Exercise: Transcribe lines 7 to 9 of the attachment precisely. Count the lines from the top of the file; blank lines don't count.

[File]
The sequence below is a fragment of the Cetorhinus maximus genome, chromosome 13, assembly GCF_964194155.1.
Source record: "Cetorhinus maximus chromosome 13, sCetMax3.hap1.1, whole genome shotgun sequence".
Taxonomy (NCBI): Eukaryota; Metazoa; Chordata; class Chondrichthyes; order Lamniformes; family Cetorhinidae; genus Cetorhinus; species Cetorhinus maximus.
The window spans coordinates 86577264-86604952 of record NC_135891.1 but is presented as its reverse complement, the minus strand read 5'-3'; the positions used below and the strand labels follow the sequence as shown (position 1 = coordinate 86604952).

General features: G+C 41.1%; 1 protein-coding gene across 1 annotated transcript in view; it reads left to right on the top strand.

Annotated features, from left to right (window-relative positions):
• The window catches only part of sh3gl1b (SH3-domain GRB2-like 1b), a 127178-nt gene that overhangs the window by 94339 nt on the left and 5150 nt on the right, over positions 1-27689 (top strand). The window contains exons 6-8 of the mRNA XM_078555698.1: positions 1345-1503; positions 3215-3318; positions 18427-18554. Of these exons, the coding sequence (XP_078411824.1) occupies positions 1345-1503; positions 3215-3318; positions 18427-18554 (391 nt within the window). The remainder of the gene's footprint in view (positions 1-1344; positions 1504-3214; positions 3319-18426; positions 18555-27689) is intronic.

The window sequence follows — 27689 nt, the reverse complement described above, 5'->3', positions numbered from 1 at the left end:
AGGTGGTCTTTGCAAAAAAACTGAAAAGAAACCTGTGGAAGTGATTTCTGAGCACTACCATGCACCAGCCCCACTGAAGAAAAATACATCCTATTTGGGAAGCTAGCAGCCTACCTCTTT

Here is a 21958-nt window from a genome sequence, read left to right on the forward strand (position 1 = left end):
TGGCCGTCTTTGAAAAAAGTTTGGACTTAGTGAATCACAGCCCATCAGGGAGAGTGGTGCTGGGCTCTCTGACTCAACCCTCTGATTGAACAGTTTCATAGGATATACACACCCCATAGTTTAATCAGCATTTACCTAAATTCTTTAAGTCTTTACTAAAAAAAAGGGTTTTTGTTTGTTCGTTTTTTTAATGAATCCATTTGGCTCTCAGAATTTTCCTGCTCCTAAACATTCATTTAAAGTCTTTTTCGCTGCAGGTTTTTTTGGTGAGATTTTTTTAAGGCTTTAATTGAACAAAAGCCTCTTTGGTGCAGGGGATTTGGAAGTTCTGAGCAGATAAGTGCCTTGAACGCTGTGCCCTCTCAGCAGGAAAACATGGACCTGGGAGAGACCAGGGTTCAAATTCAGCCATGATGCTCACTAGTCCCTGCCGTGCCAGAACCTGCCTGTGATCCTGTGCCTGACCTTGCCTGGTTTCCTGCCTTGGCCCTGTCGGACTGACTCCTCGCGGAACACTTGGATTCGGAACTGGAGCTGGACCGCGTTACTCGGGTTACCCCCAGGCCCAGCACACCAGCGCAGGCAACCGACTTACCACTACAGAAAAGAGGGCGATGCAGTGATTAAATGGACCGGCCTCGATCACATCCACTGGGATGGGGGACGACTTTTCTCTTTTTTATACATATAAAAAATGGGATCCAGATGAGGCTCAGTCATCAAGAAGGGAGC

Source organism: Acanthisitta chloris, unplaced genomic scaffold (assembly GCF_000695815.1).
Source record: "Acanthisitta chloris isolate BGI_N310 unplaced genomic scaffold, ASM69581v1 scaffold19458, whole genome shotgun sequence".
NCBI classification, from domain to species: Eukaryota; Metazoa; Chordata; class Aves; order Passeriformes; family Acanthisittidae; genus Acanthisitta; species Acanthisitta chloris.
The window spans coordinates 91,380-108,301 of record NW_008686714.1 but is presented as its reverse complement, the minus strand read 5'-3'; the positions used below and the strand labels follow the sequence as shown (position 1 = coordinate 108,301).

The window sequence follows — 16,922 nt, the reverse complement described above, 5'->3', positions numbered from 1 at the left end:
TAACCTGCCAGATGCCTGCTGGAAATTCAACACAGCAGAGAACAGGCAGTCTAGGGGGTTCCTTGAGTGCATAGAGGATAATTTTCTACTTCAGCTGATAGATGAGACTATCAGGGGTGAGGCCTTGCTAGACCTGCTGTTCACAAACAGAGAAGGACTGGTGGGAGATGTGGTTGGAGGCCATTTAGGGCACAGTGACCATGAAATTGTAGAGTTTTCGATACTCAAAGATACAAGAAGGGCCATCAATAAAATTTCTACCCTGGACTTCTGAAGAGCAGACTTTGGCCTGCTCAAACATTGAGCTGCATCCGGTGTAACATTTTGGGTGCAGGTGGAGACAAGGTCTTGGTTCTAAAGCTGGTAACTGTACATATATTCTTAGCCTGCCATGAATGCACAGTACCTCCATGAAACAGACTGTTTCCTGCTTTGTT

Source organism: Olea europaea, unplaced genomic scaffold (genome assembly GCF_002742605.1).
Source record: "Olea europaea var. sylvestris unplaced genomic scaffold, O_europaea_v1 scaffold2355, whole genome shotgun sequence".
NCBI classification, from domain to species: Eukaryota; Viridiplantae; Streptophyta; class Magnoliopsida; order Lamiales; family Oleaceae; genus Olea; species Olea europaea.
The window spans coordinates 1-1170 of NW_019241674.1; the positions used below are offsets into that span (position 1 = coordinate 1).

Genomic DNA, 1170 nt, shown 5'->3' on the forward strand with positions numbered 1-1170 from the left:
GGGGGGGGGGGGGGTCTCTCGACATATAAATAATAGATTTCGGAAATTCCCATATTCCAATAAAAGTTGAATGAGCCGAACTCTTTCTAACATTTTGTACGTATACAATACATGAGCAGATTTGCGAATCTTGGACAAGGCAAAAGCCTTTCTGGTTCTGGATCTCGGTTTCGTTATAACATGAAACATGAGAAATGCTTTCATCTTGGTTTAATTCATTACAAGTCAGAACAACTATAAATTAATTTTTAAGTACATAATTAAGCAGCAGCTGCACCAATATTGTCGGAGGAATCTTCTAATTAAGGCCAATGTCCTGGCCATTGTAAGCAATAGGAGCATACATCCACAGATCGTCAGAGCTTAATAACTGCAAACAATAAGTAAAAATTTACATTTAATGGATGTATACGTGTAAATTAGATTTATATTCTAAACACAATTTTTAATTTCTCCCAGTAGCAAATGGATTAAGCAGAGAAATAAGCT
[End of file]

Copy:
• The window catches only part of sh3gl1b (SH3-domain GRB2-like 1b), a 127178-nt gene that overhangs the window by 94339 nt on the left and 5150 nt on the right, over positions 1-27689 (top strand). The window contains exons 6-8 of the mRNA XM_078555698.1: positions 1345-1503; positions 3215-3318; positions 18427-18554. Of these exons, the coding sequence (XP_078411824.1) occupies positions 1345-1503; positions 3215-3318; positions 18427-18554 (391 nt within the window). The remainder of the gene's footprint in view (positions 1-1344; positions 1504-3214; positions 3319-18426; positions 18555-27689) is intronic.

The window sequence follows — 27689 nt, the reverse complement described above, 5'->3', positions numbered from 1 at the left end:
AGGTGGTCTTTGCAAAAAAACTGAAAAGAAACCTGTGGAAGTGATTTCTGAGCACTACCATGCACCAGCCCCACTGAAGAAAAATACATCCTATTTGGGAAGCTAGCAGCCTACCTCTTT